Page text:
There is a feeling among many Jews, including many Orthodox Jews, that worship in the synagogue lacks adequate inspiration and spirituality. Among the complaints: the synagogue ritual is chanted by rote; the prayers are recited too quickly; the prayers are recited too slowly; the service is not understood by congregants; people talk too much in synagogue; the services do not involve everyone in a meaningful way.
Here are some of the “solutions” that have been suggested over the years, along with why they have not achieved full success:
Introduce Hassidic/Carlebach melodies—these may be more lively and inspirational than the usual synagogue music. Yes, for some people, singing such melodies is emotionally satisfying. But for many others, such music seems more like a hootenanny than a vehicle for addressing God.
Make the services more egalitarian. Yes, for some people this seems like a way of getting men and women more involved. Yet, the Reform and Conservative movements have been fully egalitarian for many years—without any perceptible improvement in the overall spiritual life of their communities. Indeed, these movements have been suffering from serious loss of membership, and from generally poor attendance at services. While newly established “partnership” services are popping up in the Orthodox world, it remains to be seen whether this represents a passing fad, or if these types of services will fall into the same patterns that have taken hold in the non-Orthodox egalitarian services.
Make services shorter; include more readings in the vernacular. Yes, for some people this makes the synagogue experience more palatable. But it is doubtful whether it brings people to a greater feeling of the presence of God, or whether it will inspire more people to actually attend services.
Introduce meditation practices. Yes, some people may find this helpful to their spiritual experience. But many others may find these practices an outside imposition on Jewish worship and may be repelled by this mode of spirituality.
Whatever suggestions are offered, one can come up with counter-arguments. Each individual and each community has different needs and expectations.
The “crisis of the synagogue” needs to be viewed, I suggest, in a much broader context. The synagogue is only one factor—and not the major factor—in the real problem we are facing. The real problem is: moderns are losing, or have already lost, their sense of intimacy with God. God is simply not a real presence in many of our lives. Even if we observe the commandments, study Torah and say our prayers, we may still not feel the awesome, overwhelming experience of living in the light of the Eternal.
If we are losing, or have already lost, a sense of intimacy with God, making changes in the synagogue service will not restore that intimacy. Whatever gimmicks we introduce, while possibly helpful to some, will ultimately fail, because they are focusing on symptoms rather than on the malady itself.
To a religious Jew who feels God’s presence in daily life, the synagogue service poses little or no problem. The synagogue is just one of many contexts in which one experiences the Divine. It is not the center of religious life, and certainly not the only place to feel God’s presence. One follows the synagogue ritual out of loyalty to tradition, out of solidarity with generations of Jews who have prayed in this manner, out of a spiritual quest to be part of the community’s prayers to the Almighty. But one also says private prayers any time of the day, in almost any place.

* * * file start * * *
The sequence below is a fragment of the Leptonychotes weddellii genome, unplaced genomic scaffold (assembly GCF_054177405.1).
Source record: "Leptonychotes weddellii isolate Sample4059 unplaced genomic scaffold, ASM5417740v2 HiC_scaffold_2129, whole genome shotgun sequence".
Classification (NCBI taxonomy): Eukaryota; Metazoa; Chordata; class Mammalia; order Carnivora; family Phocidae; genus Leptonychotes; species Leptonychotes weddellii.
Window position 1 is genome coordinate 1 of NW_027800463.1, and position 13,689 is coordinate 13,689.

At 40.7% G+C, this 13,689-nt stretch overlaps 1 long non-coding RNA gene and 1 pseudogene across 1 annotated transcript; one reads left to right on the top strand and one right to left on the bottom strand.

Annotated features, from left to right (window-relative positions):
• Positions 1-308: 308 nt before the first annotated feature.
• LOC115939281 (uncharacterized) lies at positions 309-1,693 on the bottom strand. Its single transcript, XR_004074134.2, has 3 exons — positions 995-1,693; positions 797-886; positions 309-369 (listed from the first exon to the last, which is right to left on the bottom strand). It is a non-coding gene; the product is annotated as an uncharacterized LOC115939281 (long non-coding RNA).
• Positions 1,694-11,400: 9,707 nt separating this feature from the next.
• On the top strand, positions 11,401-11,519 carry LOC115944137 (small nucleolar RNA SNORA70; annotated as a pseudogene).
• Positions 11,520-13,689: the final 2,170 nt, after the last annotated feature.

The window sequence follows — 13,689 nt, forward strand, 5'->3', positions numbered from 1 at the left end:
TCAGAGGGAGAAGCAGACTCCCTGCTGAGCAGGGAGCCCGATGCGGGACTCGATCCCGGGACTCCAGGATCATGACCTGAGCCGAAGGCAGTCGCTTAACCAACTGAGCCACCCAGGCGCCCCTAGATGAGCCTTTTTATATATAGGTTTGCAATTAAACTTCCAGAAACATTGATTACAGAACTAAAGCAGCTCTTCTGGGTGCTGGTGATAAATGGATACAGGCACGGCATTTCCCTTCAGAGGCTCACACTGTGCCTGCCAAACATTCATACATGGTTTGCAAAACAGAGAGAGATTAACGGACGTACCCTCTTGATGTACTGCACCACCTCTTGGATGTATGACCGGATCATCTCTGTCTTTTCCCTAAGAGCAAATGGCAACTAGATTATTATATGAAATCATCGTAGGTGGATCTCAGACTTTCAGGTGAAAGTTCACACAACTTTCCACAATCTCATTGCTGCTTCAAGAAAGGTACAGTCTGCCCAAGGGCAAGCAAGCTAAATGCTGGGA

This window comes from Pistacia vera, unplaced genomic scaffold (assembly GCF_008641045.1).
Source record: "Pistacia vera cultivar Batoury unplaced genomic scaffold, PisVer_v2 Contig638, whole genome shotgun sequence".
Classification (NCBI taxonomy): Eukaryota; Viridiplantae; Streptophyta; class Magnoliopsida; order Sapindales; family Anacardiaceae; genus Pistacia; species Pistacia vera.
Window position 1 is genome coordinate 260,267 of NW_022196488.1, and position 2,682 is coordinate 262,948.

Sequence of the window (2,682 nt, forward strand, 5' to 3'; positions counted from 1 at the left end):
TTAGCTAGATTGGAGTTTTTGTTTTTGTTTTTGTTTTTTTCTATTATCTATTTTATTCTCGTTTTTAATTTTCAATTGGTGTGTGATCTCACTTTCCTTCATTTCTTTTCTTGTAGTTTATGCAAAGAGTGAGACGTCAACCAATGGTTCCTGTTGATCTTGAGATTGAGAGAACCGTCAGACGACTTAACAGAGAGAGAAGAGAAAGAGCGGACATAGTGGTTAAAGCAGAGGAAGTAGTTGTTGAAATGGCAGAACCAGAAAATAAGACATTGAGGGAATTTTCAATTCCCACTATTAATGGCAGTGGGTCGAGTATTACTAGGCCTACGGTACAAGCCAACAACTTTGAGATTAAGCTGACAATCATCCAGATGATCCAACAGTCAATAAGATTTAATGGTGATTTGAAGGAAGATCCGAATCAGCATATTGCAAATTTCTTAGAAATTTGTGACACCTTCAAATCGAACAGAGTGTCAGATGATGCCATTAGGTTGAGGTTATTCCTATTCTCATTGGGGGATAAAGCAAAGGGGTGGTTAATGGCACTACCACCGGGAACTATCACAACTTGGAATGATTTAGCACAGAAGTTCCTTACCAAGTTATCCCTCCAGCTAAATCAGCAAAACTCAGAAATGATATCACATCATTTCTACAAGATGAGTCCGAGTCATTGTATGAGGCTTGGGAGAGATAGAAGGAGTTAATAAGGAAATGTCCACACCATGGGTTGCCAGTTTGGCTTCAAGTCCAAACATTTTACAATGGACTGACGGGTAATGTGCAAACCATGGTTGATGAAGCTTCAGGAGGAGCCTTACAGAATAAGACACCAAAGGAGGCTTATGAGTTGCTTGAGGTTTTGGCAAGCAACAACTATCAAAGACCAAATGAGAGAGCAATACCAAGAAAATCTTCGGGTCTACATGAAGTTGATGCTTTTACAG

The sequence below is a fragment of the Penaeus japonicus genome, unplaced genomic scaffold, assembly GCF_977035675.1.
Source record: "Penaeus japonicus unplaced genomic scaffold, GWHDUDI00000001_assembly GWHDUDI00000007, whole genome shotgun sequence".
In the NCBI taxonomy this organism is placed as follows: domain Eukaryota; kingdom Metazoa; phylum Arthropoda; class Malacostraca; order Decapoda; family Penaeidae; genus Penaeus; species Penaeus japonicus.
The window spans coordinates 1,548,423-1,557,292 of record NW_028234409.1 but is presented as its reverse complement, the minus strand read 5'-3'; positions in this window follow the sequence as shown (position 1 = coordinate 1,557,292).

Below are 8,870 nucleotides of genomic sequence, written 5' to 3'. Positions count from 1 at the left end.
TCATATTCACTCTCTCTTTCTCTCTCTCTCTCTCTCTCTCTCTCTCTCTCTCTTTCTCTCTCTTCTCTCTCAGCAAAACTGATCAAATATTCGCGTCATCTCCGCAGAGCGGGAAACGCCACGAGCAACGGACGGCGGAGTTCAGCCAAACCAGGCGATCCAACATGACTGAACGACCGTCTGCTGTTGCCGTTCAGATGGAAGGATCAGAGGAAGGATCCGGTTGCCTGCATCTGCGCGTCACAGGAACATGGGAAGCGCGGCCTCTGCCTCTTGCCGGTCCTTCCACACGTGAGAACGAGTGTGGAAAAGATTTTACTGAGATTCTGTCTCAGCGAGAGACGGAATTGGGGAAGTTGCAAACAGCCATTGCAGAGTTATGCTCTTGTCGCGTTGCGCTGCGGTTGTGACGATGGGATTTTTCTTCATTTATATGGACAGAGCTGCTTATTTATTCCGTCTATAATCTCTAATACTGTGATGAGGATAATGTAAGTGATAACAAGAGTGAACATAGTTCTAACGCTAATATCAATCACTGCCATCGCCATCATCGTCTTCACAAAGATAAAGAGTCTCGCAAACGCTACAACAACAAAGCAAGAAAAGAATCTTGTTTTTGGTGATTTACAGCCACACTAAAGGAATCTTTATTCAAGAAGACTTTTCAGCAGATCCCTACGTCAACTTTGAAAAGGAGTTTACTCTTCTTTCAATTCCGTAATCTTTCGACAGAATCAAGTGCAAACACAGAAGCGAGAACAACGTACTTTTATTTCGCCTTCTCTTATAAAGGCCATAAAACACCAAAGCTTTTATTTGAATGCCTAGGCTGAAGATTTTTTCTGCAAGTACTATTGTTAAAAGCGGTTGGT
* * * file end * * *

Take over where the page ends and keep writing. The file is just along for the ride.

If we have personal spirituality, we can bring this into our public spirituality. If we can maintain, or regain, a living relationship with God in our daily lives, then our synagogue experience becomes much higher and much deeper.
Surely, a synagogue needs to do its best to help congregants re-establish intimacy with God; and it needs to conduct its prayer services in a manner that is conducive to spiritual experience and development. But it also needs to realize that it is an enabler of spirituality, not a substitute for spirituality. God doesn’t dwell only—or even primarily—in the synagogue. God dwells everywhere. Most of our lives are not spent in the synagogue, and most of our lives are deeply in need of relationship with the Almighty. If we can develop a full spiritual personality, we will find the synagogue experience to be a meaningful and vital aspect of our lives. We need to be working on how to become more sensitive to our souls, to our personal relationships with God. We need to imbue our daily lives with Torah and mitzvoth in such a way that these activities resonate within us, and raise our spirits.
When Bil’am blessed the people of Israel, he said: “How goodly are your tents, O Jacob; your dwellings O Israel.” The “tents” refer to our homes, the centers of our every-day lives; the “dwellings” refer to our synagogues and study halls. When we first have our “tents” in order, it is a natural extension to have our “dwellings” in order.
It is far from a simple matter for moderns to maintain, or regain, a sense of intimacy with God. Much of the time-spirit militates against genuine religious experience. Religion is not an easy way to God, and is not a short cut to spirituality. Treating symptoms without going to the root of our problem only makes the problem worse.
If we want our synagogues to be more spiritual, we have to be more spiritual ourselves. If we want our "dwellings" to be spiritually alive, then we first have to be sure that our "tents" are spiritually alive.